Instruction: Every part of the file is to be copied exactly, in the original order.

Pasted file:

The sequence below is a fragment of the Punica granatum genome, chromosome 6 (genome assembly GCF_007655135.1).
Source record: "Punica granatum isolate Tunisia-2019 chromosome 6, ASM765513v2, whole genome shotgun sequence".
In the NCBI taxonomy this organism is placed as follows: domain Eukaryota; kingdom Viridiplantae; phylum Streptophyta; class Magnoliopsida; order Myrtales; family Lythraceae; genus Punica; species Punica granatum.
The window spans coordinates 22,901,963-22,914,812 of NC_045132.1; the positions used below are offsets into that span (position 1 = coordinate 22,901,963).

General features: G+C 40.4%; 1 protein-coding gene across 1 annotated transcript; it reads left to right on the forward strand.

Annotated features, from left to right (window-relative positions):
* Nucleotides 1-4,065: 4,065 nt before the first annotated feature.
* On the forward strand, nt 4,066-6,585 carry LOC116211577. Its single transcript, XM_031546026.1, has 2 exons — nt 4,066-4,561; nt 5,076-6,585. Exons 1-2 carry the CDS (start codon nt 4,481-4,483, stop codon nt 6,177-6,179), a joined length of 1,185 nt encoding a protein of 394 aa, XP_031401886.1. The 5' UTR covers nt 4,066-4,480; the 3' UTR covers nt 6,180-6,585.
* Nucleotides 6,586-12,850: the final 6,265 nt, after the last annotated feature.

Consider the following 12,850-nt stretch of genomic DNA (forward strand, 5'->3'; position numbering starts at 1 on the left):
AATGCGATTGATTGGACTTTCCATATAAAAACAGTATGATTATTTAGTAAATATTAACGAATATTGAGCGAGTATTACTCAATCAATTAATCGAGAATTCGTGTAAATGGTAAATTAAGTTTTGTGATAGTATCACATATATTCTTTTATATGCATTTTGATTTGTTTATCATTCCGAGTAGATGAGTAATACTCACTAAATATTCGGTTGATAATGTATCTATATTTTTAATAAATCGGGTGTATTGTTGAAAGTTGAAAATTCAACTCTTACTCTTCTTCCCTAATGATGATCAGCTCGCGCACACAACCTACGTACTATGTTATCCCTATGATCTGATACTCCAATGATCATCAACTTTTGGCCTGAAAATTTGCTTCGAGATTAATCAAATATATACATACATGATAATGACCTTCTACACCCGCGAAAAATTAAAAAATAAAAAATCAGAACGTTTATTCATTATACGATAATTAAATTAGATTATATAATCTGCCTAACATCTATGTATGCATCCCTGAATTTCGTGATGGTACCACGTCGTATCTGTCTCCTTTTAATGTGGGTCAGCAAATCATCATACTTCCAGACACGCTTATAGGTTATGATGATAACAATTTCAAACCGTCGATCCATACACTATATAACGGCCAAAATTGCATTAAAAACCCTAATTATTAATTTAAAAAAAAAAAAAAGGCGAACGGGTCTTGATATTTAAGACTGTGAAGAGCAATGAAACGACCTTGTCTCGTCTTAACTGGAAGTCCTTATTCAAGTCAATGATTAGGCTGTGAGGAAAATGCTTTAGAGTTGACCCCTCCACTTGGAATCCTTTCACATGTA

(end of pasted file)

The sequence below is a fragment of the Punica granatum genome, chromosome 6 (genome assembly GCF_007655135.1).
Source record: "Punica granatum isolate Tunisia-2019 chromosome 6, ASM765513v2, whole genome shotgun sequence".
In the NCBI taxonomy this organism is placed as follows: domain Eukaryota; kingdom Viridiplantae; phylum Streptophyta; class Magnoliopsida; order Myrtales; family Lythraceae; genus Punica; species Punica granatum.
The window spans coordinates 22,901,963-22,914,812 of NC_045132.1; the positions used below are offsets into that span (position 1 = coordinate 22,901,963).

General features: G+C 40.4%; 1 protein-coding gene across 1 annotated transcript; it reads left to right on the forward strand.

Annotated features, from left to right (window-relative positions):
* Nucleotides 1-4,065: 4,065 nt before the first annotated feature.
* On the forward strand, nt 4,066-6,585 carry LOC116211577. Its single transcript, XM_031546026.1, has 2 exons — nt 4,066-4,561; nt 5,076-6,585. Exons 1-2 carry the CDS (start codon nt 4,481-4,483, stop codon nt 6,177-6,179), a joined length of 1,185 nt encoding a protein of 394 aa, XP_031401886.1. The 5' UTR covers nt 4,066-4,480; the 3' UTR covers nt 6,180-6,585.
* Nucleotides 6,586-12,850: the final 6,265 nt, after the last annotated feature.

Consider the following 12,850-nt stretch of genomic DNA (forward strand, 5'->3'; position numbering starts at 1 on the left):
AATGCGATTGATTGGACTTTCCATATAAAAACAGTATGATTATTTAGTAAATATTAACGAATATTGAGCGAGTATTACTCAATCAATTAATCGAGAATTCGTGTAAATGGTAAATTAAGTTTTGTGATAGTATCACATATATTCTTTTATATGCATTTTGATTTGTTTATCATTCCGAGTAGATGAGTAATACTCACTAAATATTCGGTTGATAATGTATCTATATTTTTAATAAATCGGGTGTATTGTTGAAAGTTGAAAATTCAACTCTTACTCTTCTTCCCTAATGATGATCAGCTCGCGCACACAACCTACGTACTATGTTATCCCTATGATCTGATACTCCAATGATCATCAACTTTTGGCCTGAAAATTTGCTTCGAGATTAATCAAATATATACATACATGATAATGACCTTCTACACCCGCGAAAAATTAAAAAATAAAAAATCAGAACGTTTATTCATTATACGATAATTAAATTAGATTATATAATCTGCCTAACATCTATGTATGCATCCCTGAATTTCGTGATGGTACCACGTCGTATCTGTCTCCTTTTAATGTGGGTCAGCAAATCATCATACTTCCAGACACGCTTATAGGTTATGATGATAACAATTTCAAACCGTCGATCCATACACTATATAACGGCCAAAATTGCATTAAAAACCCTAATTATTAATTTAAAAAAAAAAAAAAGGCGAACGGGTCTTGATATTTAAGACTGTGAAGAGCAATGAAACGACCTTGTCTCGTCTTAACTGGAAGTCCTTATTCAAGTCAATGATTAGGCTGTGAGGAAAATGCTTTAGAGTTGACCCCTCCACTTGGAATCCTTTCACATGTA